Japan Display At the Crossroads

Japan Display Inc. (“JDI”) said that it would make “structural reforms” to deal with its current situation, the first of which will be to shut down one of its six production lines for LTPS, a G5.5 line at the plant in Nomi, Ishikawa. The shutdown is planned for December 2017 although the company said that it is investigating alternative uses. The company will also rationalise its five module assembly plants outside Japan (it has five).

The company will also reduce its workforce by 240 in Japan using voluntary early retirement and will reduce executive salaries. It will reduce its overseas workforce by around 3,500.

JDI will consolidate the operations of a 4.5G OLED pilot plant in Ishikawa into the Mobara plant which has a G6 OLED line.

Overall, the savings are expected to reduce its fixed costs by around ¥50 billion ($457 million) annually and with annual cash savings of around ¥30 billion ($274 million).

The company announced a loss of ¥20.3 billion ($276 million) for the first fiscal quarter to 30th June, up from a loss of ¥16.4 billion ($150 million) in the same quarter last year and from a loss of ¥22.2 billion ($203 million) in the previous quarter. Revenues were up 8.2% from last year at ¥188 billion ($1.73 billion) but down 22.9% from Q4 FY2016. However, gross profit fell from ¥8.4 billion ($77 million) in 2016 to ¥1.04 billion ($9.5 million) and from ¥22.25 billion ($185 million) in Q4 FY2016.

Looking ahead, the company said that it expects sales for this financial year to be down by 15% to 25% on an annual basis, as Apple, its major customer in recent years, switches to OLED.

Separately, JDI said that it has started the manufacture of LTPS LCDs for automotive use and would start to make the display in its Ishikawa plant. Around 20% of JDI’s business currently comes from the automotive sector and the company expects the market to grow at around 10% per year.

Analyst Comment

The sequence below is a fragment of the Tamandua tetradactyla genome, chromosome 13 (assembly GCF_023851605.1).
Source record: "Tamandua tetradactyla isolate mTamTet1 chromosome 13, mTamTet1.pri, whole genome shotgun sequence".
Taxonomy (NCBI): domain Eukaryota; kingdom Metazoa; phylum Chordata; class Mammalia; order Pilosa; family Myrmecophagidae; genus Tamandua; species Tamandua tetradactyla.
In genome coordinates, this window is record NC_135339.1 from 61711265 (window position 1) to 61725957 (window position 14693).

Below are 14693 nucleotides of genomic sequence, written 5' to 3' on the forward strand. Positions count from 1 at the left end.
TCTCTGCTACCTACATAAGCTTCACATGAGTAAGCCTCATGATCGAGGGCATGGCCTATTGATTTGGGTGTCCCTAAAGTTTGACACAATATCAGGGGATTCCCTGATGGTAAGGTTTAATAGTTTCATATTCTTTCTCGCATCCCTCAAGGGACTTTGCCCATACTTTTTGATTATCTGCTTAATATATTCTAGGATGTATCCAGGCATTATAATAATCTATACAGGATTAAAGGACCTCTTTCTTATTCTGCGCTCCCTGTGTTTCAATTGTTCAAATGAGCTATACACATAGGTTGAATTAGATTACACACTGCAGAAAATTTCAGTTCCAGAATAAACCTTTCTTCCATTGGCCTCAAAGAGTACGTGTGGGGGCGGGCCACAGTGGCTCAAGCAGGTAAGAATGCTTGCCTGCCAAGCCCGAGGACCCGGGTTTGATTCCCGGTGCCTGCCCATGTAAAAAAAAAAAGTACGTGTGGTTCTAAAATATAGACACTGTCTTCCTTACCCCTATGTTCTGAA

JDI really is in the wrong place at the wrong time and may have missed the boat for OLED completely. As OLED takes over in the smartphone market, the LTPS LCD business, already suffering from over-capacity, is likely to see even more surplus production and subsequent even fiercer price competition. DSCC has said that since Q3 2016, four new major LTPS LCD fabs have come online in China, causing utilisation to drop from over 80% to 60% in Q2 this year and meaning very severe price competition.

JDI said that it would accelerate its development of OLED production, but it’s hard to see who would invest to build a new mainstream OLED plant in Japan at the moment. That’s a shame as JDI, which was formed from the panel divisions of Sony, Toshiba and Hitachi and has a lot of good technology and engineers. In some ways, the company almost looks like a victim of the “Innovator’s Dilemma”, written about in the famous book of that title by Clayton Christensen. The company listened to its customers, who wanted LTPS LCDs, not OLEDs. However, OLED, while not a classic disruptive technology, as it still needs very good substrates and huge investments from companies that must already be good at LCD, is still causing a big disruption to the small/medium panel industry.

In a world that was operating on the same capitalist rules everywhere, JDI would have had a chance of becoming a key supplier of OLED, but its competition is the giant Samsung, which has huge profits from other businesses that it has been able to use to support the development of OLEDs and the Chinese who, effectively, have access to zero cost money. JDI doesn’t enjoy either of those advantages. The same is true of other suppliers, such as AUO, but JDI has been very dependent on smartphones and Apple in particular, so has less other business to get it over this crisis period.

I expect JDI to continue, but it’s hard to see how it gets back to a major place in the industry again. (BR)